Material and Methods

Mytilus spp. collected from Porto Brandão (Portugal) were transplanted to laboratory facilities at the Portuguese Institute for the Sea and Atmosphere (IPMA I.P.). Here, they were distributed into 12 tanks within recirculation aquaculture systems, comprising 4 treatments (NoToxin+20ºC, NoToxin+24ºC, Toxin+20ºC, Toxin+24ºC), each carried out in triplicate. Bivalves were kept at 20 ºC (the same temperature registered in their natural habitat), while being fed with a non-toxic commercial dried microalgae (Tetraselmis spp.) solution. After 20 days of acclimation, seawater temperature was raised to 24 ºC in treatments simulating a marine heatwave (i.e. NoToxin+24ºC and Toxin+24ºC). The occurrence of an HAB was then simulated in half of the tanks (i.e. Toxin+20ºC and Toxin+24ºC treatments) by replacing the non-toxic commercial dried microalgae (Tetraselmis spp.) solution for a toxic P. lima solution. Upon 5 days of exposure to these conditions, the simulated HAB was stopped, i.e. all animals were fed again with the non-toxic microalgae solution for another 5 days of trial. Mussels were collected at the beginning of the trial (i.e. T20 – before exposure), after 5 days of exposure (i.e. T25 – maximum time of exposure) and at the end of the trial (i.e. T30 - recovery), in order to assess DSTs (OA, DTX1, DTX2) bioaccumulation/detoxification in Mytilus spp., as well as the ecotoxicological responses [total antioxidant capacity (TAC), superoxide dismutase (SOD), catalase (CAT), glutathione S-transferase (GST), lipid peroxidation (LPO), heat shock proteins (HSP70), lactate dehydrogenase (LDH) and citrate synthase (CS)] in different mussel tissues (digestive gland, muscle and gills).


Preliminary results indicate that DSTs uptake was higher at 20 ºC than at 24 ºC (T25), most likely, due to bivalves’ ability to remain inside their shells when subjected to stressful environmental conditions, which might have prevented them from being in direct contact with toxic microalgae. Yet, during the recovery period (T30) toxins’ concentrations were not significantly different in the two tested temperatures, therefore, suggesting that the exposure to a marine heatwave did not compromise mussels’ ability to detoxify these contaminants. Regarding ecotoxicological responses, even though results are still being analysed, the preliminary data already evidenced remarkable alterations of bivalves’ antioxidant (CAT, SOD and LPO) and metabolic (LDH and CS) enzymes activity upon exposure to P. lima, especially at warmer temperature. After 5 days of recovery period, most of the analysed biomarkers did not return to basal levels.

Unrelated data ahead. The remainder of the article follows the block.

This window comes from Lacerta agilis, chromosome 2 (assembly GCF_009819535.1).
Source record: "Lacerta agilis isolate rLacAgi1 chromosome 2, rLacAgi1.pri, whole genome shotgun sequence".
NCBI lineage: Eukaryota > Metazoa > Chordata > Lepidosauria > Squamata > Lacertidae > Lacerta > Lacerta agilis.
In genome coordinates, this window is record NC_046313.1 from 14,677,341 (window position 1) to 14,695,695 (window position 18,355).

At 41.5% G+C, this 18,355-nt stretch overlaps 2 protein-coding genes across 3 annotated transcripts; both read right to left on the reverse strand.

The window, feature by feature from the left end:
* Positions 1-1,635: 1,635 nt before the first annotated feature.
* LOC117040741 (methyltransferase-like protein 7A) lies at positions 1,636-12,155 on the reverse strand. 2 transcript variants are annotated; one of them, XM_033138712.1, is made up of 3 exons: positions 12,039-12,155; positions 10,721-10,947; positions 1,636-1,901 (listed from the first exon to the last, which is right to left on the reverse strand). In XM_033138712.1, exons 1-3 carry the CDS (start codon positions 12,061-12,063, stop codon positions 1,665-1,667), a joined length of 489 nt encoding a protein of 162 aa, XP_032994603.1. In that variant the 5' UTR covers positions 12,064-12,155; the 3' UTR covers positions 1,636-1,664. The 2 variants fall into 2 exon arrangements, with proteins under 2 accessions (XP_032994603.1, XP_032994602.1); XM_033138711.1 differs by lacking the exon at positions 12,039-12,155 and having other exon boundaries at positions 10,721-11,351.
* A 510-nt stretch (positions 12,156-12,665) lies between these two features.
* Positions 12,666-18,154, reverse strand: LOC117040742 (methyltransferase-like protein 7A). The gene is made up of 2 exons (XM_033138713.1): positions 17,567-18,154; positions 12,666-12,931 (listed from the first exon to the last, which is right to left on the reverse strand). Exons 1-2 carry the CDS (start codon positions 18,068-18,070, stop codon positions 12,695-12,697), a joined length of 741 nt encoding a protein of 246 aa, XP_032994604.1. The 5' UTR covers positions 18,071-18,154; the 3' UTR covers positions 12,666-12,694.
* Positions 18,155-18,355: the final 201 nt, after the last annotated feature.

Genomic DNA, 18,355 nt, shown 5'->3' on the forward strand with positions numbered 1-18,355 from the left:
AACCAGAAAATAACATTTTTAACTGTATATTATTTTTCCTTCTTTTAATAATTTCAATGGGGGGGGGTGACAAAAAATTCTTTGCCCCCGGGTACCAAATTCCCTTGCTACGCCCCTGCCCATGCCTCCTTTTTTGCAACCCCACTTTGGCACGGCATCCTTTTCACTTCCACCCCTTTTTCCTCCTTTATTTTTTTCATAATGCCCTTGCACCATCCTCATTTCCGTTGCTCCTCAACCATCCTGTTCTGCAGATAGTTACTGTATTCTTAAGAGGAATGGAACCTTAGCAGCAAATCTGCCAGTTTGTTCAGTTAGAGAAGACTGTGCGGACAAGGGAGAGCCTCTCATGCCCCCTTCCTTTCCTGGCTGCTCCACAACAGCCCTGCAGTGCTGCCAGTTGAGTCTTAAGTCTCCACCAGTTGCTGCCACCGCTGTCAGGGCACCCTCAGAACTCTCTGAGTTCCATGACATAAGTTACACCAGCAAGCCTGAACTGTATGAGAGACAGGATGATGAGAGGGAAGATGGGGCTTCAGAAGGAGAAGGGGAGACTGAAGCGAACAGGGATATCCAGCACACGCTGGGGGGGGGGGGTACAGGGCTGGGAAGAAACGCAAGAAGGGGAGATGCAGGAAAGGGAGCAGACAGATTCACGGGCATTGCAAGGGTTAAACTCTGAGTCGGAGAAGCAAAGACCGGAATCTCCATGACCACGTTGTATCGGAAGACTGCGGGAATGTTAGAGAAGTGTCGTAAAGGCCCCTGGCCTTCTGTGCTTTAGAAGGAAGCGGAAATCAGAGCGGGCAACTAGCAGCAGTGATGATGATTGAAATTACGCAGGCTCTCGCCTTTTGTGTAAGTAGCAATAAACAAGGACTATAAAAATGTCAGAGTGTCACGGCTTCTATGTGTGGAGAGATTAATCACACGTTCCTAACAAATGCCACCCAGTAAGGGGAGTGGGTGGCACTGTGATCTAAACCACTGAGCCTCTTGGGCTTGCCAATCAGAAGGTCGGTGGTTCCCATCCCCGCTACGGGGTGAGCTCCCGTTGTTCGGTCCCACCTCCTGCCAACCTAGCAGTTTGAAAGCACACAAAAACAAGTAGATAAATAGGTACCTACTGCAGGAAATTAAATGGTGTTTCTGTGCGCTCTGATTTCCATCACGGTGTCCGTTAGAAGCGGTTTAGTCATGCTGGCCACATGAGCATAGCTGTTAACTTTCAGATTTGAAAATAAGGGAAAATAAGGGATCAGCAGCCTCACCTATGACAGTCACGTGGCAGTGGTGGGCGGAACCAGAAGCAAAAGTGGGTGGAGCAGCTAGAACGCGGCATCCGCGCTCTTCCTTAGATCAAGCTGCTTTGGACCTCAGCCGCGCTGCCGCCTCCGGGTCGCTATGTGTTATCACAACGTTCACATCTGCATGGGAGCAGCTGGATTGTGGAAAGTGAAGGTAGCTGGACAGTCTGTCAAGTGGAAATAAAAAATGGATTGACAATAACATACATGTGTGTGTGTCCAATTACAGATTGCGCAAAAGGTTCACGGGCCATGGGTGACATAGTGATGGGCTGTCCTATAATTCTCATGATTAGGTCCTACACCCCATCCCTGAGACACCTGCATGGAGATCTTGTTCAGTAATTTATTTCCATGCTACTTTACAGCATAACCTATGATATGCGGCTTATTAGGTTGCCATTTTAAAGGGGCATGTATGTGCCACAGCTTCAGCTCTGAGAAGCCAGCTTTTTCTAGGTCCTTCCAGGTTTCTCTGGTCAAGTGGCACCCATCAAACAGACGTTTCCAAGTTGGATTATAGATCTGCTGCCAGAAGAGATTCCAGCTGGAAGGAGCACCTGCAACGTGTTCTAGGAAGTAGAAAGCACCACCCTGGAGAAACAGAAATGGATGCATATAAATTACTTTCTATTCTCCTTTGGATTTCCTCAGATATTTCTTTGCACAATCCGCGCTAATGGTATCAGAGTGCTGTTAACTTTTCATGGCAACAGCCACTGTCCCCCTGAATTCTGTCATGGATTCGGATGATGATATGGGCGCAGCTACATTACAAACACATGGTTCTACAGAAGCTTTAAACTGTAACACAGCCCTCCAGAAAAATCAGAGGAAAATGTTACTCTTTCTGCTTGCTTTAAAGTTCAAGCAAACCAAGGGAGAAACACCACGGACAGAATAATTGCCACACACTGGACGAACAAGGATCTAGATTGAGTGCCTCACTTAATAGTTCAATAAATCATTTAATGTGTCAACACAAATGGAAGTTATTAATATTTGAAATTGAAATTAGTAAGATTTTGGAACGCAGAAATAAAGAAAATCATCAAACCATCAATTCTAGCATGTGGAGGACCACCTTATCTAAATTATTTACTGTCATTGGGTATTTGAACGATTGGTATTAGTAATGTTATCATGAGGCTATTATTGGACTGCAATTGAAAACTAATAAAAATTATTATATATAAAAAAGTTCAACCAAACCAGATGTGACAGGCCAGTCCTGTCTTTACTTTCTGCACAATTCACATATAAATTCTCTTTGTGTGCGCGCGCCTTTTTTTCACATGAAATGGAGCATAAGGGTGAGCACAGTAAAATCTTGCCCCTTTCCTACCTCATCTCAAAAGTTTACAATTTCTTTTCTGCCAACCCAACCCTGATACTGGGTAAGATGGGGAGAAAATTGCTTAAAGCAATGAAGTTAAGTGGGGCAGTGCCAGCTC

Corriere, M., Soliño, L., Costa, P. R., 2021. Effects of the marine biotoxins okadaic acid and dinophysistoxins on fish. Journal of Marine Science and Engineering, 9(3), 293.

Griffith, A. W., Gobler, C. J., 2020. Harmful algal blooms: A climate change co-stressor in marine and freshwater ecosystems. Harmful Algae, 91, 101590.

Maulu, S., Hasimuna, O. J., Haambiya, L. H., Monde, C., Musuka, C. G., Makorwa, T. H., et al., 2021. Climate change effects on aquaculture production: sustainability implications, mitigation, and adaptations. Frontiers in Sustainable Food Systems, 5, 609097.

Soon, T. K., Ransangan, J., 2019. Extrinsic factors and marine bivalve mass mortalities: an overview. Journal of Shellfish Research, 38:223-232.

Soon, T. K., Zheng, H., 2020. Climate change and bivalve mass mortality in temperate regions. Reviews of Environmental Contamination and Toxicology 251:109-129.

Wijsman, J. W. M., Troost, K., Fang, J., Roncarati, A., 2019. Global production of marine bivalves. Trends and Challenges. Goods and Services of Marine Bivalves, 7-26.